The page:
Sweetening the recovery for San Diego’s Asian businessesAugust 15, 2022 | By Sophie Hares
When Kenneth Chu took on a second doughnut shop, he worked round the clock to revamp Rose Donuts, whose sugar-dusted treats have long been popular with its clientele in the Linda Vista neighborhood of San Diego and beyond.
For Myanmar-born Chu, taking over Rose Donuts was more than a business opportunity. It meant he could honor the memory of his cousin Randy Taing, who had run the shop for 25 years before being killed in a home invasion in 2019.
But Chu’s expansion hopes came crashing down when COVID-19 hit. As revenue nosedived, he was forced to sell the doughnut shop he originally owned to keep his cousin’s store open and pay its three employees. The location he kept, however, across the street from Kearny High School and its thousand-plus carb-craving students, struggled — the school didn’t reopen fully until last fall. Inflation became another challenge this year. He’s now grappling with soaring costs for the oil and flour needed to bake more than 1,000 doughnuts each night. “Almost everything I buy has gone up 100%,” Chu says.
He has been able to make some changes to position his business for the future. Among them: dispensing with the store’s long-time cash-only policy as people during the pandemic sought touch-free options. Cards now make up 95% of purchases.
“A sale’s a sale,” Chu says. “I’ll take anything.”
Changes like these hint that recovery could be within reach for entrepreneurs who find ways to access credit, embrace new ways to pay and bolster their e-commerce reach. These efforts could be especially helpful for San Diego’s Asian-owned restaurants, nail salons and dry cleaners, since they were among those hit hardest by the pandemic as they struggled to get the loans and relief funds they needed to stay afloat.
Like Chu, many owners quickly turned to card payments for items as small as a single doughnut to avoid handling cash.
Many of these businesses, however, had little experience with payment terminals and technology, so Mastercard teamed with Asian Business Association of San Diego to share its Digital Doors education and training toolkit. Digital Doors teaches entrepreneurs everything they need to know about accepting digital payments, bolstering cybersecurity and expanding their e-commerce reach to grow their businesses.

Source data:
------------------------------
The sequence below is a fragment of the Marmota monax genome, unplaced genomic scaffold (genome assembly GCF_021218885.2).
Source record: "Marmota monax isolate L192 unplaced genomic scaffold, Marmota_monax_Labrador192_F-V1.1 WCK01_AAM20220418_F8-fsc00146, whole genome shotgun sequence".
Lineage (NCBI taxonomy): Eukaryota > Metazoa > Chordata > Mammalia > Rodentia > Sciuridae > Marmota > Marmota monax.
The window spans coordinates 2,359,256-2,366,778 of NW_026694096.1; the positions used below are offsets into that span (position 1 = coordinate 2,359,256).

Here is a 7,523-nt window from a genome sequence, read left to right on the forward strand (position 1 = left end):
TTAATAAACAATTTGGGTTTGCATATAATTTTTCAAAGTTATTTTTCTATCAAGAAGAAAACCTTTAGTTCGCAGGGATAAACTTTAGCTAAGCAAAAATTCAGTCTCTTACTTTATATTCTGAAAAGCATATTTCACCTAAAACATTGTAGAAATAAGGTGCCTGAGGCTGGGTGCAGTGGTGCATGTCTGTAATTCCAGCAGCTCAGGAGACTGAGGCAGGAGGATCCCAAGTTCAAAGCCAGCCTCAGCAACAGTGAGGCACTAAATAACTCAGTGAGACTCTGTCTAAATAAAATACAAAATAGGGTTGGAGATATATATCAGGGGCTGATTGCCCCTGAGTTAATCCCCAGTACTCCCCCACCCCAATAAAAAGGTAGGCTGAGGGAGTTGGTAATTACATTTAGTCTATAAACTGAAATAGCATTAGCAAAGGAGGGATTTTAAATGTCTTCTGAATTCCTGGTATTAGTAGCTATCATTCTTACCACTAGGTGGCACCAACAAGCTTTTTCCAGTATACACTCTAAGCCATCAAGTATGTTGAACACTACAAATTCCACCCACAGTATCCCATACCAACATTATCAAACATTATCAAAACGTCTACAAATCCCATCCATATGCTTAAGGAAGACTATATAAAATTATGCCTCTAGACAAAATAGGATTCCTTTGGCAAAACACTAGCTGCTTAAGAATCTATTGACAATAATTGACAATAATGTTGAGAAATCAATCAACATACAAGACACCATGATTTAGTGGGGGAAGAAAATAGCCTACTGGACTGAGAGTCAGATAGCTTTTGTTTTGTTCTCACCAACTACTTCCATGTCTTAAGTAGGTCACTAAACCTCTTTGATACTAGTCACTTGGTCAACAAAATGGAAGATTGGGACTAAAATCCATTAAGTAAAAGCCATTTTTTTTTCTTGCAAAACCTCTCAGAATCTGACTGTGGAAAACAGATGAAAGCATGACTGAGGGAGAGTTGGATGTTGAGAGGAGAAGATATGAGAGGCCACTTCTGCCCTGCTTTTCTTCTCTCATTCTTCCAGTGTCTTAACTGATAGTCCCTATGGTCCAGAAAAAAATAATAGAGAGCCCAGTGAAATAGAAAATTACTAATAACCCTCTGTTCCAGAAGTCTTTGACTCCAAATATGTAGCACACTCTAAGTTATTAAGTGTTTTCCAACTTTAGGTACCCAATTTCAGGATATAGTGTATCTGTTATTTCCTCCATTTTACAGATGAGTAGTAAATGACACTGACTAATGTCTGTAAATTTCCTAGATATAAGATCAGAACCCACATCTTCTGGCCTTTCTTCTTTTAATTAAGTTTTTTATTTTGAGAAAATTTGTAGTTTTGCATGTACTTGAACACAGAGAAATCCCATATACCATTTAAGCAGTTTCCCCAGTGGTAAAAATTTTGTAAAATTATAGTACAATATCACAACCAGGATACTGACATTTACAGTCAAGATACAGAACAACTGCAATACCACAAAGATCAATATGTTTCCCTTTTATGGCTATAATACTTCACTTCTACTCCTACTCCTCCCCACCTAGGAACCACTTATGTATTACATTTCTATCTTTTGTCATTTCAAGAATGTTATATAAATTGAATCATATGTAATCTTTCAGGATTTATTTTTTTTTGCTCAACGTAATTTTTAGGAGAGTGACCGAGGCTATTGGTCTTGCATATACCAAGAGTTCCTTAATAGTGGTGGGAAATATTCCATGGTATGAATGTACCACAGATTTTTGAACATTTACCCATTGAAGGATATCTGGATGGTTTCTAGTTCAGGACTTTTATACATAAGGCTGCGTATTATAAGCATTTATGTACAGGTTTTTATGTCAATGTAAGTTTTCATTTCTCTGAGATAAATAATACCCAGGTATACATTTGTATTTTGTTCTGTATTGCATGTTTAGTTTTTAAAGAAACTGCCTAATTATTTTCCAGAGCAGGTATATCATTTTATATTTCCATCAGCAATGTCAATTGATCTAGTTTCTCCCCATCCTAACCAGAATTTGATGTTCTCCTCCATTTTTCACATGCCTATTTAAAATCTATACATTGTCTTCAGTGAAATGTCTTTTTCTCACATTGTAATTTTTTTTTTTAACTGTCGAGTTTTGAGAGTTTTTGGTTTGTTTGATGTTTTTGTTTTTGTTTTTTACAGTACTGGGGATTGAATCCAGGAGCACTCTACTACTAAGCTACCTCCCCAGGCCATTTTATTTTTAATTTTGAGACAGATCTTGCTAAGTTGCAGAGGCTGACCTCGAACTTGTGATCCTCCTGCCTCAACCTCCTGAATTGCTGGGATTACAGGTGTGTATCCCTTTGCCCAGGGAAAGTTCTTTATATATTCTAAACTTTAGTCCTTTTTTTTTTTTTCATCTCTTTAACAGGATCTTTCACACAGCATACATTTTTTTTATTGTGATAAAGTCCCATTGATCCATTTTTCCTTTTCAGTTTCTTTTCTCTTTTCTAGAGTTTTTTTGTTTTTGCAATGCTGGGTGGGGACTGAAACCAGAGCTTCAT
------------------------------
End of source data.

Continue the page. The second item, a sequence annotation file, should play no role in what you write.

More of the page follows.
Kenneth Chu, right, and Jessica Javier, a business advisor with the Asian Business Association San Diego, in Chu's doughnut shop. The organization is working with small business owners to give them the digital tools and education they need to thrive. (Photo courtesy of ABASD)
From the start of the pandemic, ABASD helped Asian and Pacific Islander entrepreneurs navigate through the crisis. This aid was critical, as was illustrated by a study by the Mastercard Center for Inclusive Growth that found businesses in Asian American communities in four major U.S. cities — New York City, San Francisco, Los Angeles and Chicago — were impacted more and earlier by the pandemic. The result may have stemmed from misguided fears about the virus and xenophobia.
Jason Paguio, ABASD’s chief executive, says the same was true of San Diego’s Asian business community. A recent association survey of Asian and Pacific Islander business owners found that 44% reported the pandemic had a large negative effect on their business, much higher than business owners overall said they experienced in California (26%) and on a national level (23%).
With many business owners unable to qualify for mainstream bank loans or government grants, the business association found ways to tap nontraditional funding that didn’t depend on credit scores or hefty collateral.
“It's still difficult,” Paguio says. “It's just a different kind of difficult now. While we’re transitioning out of the pandemic into traditional funding cycles, we're hit now with rising costs and inflation and high gas prices.”
It’s important San Diego’s Asian and Pacific Islander-owned businesses get the support they need to thrive, he says. They make up 13% of all businesses in the area, employ nearly 90,000 people and generated more than $5 billion in economic impact in 2021, according to ABASD.
Paguio, whose dad owned a Filipino bakery, says it’s still an uphill battle to convince struggling business owners to invest in e-commerce to boost sales. Many older shop owners lack tech skills and depend on their children and grandchildren to help them get a handle on the basics.
The barrier is part of the reason the organization launched the Asian Pacific Islander Economic Equity Advancement Program, partially funded by Mastercard, which includes translation services in five Asian languages to help businesss owners apply for grants and loans, as well as technical assistance and marketing help to boost small business creation and growth.
Chu says he’s open to new technology — such as using food delivery apps to publicize his business — and he also welcomes financial advice.
“We don’t know about filling out bank statements and all that, that's not our forte,” he says. “People like us, we know about the doughnut business.”